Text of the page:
Platform Capitalism, a form of monopoly capitalism, is hollowing out your down town, knocking out local retail.

Major internet-based platforms command monopolies which allow them to charge well beyond their cost of production. They undercut the competition, take in 65% of all ad revenues and realize an 80% unearned return on investment, all tax free. In contrast, your local retailers face competition, collect only earned income, and pay taxes.


In 1879, a political economist argued that wealth derived from land value belonged to the American public. Today, economists are reviving interest in his ideas as a way to combat wealth disparities.

Every citizen has a right to a Basic Income, a right to their share of the surplus wealth produced by their local economy.

But Basic Income plans should be funded out of unearned income, NOT earned income. People with jobs should NOT be taxed to pay for people without jobs.

About 30% of the GDP in every jurisdiction is economic rent, variously called the economic surplus, super profits, royalties, capital gains, unearned income, monopoly profits, or profits without a corresponding cost of production.

Don't you wonder why jobs are taxed, but many people get rich by collecting unearned income, which is taxed little or not at all?

There are two income streams:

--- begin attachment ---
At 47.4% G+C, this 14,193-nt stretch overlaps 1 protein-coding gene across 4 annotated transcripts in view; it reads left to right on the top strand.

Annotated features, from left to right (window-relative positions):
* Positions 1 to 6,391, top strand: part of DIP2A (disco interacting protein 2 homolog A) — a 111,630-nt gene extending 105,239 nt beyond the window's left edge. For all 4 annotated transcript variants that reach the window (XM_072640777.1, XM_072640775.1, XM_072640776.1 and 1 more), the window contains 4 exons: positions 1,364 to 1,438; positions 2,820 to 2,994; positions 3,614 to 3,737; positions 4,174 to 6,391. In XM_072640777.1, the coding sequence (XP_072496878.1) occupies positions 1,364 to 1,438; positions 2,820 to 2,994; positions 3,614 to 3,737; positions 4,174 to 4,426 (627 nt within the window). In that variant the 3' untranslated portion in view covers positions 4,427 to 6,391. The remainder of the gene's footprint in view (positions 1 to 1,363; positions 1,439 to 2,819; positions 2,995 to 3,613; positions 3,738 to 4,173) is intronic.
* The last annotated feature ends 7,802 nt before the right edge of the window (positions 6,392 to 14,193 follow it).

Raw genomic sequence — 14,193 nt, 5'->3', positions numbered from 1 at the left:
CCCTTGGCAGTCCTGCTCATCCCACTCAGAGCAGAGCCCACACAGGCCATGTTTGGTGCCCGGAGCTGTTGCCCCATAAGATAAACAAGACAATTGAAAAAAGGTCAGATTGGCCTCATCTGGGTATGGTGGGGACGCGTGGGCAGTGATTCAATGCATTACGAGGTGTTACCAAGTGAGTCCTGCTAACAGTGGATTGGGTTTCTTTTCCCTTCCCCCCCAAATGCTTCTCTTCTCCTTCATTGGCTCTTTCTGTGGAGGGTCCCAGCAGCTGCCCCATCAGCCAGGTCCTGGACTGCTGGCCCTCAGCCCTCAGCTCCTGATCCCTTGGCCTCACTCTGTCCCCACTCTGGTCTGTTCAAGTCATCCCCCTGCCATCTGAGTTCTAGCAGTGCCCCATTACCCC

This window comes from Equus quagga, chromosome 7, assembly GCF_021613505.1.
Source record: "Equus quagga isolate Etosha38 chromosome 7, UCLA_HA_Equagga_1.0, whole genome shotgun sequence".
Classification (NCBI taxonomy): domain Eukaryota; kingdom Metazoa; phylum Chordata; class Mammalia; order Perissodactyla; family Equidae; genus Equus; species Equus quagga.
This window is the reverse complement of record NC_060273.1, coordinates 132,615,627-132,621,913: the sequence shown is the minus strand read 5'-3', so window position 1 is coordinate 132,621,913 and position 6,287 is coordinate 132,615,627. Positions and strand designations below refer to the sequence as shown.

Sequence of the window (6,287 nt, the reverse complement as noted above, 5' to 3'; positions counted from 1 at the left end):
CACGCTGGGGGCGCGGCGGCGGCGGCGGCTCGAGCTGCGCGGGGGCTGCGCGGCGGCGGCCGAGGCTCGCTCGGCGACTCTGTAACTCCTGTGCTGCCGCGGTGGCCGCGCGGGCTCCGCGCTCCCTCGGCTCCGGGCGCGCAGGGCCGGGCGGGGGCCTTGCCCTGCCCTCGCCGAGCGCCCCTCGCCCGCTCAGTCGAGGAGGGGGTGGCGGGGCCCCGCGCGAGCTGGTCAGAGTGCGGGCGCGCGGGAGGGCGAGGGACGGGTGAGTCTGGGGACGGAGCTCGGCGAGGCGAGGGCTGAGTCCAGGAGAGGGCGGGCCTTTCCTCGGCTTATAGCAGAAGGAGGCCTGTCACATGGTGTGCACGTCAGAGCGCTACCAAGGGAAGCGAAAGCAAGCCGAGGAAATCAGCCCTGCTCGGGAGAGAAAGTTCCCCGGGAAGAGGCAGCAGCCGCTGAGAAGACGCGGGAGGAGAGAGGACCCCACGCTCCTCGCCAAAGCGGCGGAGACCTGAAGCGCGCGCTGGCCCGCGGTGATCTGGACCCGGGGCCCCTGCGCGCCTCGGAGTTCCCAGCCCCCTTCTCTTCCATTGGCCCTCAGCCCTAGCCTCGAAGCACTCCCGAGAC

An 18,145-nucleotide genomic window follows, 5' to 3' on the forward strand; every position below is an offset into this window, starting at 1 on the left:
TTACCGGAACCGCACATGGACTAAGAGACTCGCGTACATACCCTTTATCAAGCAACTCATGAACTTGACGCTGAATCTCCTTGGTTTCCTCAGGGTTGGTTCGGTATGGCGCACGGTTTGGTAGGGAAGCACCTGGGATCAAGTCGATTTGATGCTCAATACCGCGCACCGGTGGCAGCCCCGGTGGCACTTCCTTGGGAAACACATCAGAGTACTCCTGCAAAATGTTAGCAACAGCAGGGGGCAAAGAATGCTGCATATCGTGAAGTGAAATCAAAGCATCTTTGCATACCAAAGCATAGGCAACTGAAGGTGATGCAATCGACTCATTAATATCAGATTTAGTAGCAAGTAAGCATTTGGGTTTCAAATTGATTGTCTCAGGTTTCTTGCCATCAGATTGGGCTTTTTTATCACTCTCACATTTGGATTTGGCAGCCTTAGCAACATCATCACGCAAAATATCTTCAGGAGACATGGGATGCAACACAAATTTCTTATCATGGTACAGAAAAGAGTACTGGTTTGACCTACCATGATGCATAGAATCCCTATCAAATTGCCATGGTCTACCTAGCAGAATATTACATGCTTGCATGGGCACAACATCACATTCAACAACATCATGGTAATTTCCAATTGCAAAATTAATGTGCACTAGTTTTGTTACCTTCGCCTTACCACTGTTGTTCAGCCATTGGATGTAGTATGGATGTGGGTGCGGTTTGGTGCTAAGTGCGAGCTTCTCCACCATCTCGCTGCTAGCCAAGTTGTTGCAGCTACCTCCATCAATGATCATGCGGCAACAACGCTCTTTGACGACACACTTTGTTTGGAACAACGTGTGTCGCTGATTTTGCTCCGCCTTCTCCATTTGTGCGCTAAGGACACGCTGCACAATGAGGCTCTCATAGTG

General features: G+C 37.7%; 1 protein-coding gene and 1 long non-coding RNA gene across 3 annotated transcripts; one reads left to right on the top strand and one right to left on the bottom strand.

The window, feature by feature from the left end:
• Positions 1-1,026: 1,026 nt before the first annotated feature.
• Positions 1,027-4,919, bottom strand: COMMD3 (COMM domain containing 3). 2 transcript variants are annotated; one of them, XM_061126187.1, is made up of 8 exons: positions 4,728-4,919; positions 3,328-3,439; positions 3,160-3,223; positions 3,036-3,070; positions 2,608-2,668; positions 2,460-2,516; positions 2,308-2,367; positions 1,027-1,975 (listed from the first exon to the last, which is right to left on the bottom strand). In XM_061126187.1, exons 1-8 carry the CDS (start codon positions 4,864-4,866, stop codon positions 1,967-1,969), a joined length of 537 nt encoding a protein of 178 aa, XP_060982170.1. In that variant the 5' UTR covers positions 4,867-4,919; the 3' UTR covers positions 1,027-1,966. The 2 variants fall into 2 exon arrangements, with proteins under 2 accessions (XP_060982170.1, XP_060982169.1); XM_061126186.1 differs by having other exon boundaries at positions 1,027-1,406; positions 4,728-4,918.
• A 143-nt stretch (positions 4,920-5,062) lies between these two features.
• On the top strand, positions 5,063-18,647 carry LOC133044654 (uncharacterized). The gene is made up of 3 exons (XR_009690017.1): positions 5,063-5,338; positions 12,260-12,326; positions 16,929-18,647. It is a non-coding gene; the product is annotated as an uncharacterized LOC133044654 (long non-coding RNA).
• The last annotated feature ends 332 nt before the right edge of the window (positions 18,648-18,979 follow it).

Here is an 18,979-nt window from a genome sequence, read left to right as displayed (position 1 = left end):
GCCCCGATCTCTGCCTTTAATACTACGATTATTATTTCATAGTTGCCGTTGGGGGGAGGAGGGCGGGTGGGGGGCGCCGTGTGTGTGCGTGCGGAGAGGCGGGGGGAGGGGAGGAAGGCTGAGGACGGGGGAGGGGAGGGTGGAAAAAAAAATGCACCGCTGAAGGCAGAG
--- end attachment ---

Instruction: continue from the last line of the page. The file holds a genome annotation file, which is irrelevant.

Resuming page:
“earned income” from jobs, investments, and businesses, and
“unearned income” primarily from monopoly ownership of land or resources.

Economists call unearned income “economic rent”, defined as income not subject to competition, or revenue without a corresponding cost of production.

These days most Davos types get rich through stock option buy backs and then avoid taxes through offshore tax havens, shell companies, equity swaps, shell trust funds and real estate borrowing. To reduce the obscene wealth gap plus boost the economy, governments should finance programs by collecting unearned income (economic rent) in lieu of taxing jobs.

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Frank de Jong talks about the fading political currency of policy makers and their inability to meet the demands of inequality alongside rampant right-wing influence. How can a pre-emptive economic system be enabled to deal with issues at source? Taxation is not just to raise revenue, but to improve economic outcomes.

Check his work via

Just read Sun Yat-sen and study Singapore.

Ostensibly, the Chinese economy is increasingly reliant on construction, which has stoked a huge credit boom. It is often said that China avoided a direct hit from the financial crisis of 2008, unlike the United States and Europe; essentially, Beijing built its way out of a recession.

Dr Rhys ap Gwilym is Senior Lecturer in Economics at Bangor Business School and a member of the welsh agenda Editorial Board

The poorest nation in western Europe needs to implement some transformative economic policies if it is serious about making up ground on its affluent neighbours. Here’s one proposal for such a policy.

Beloved of liberals and economists, they have so far never caught on.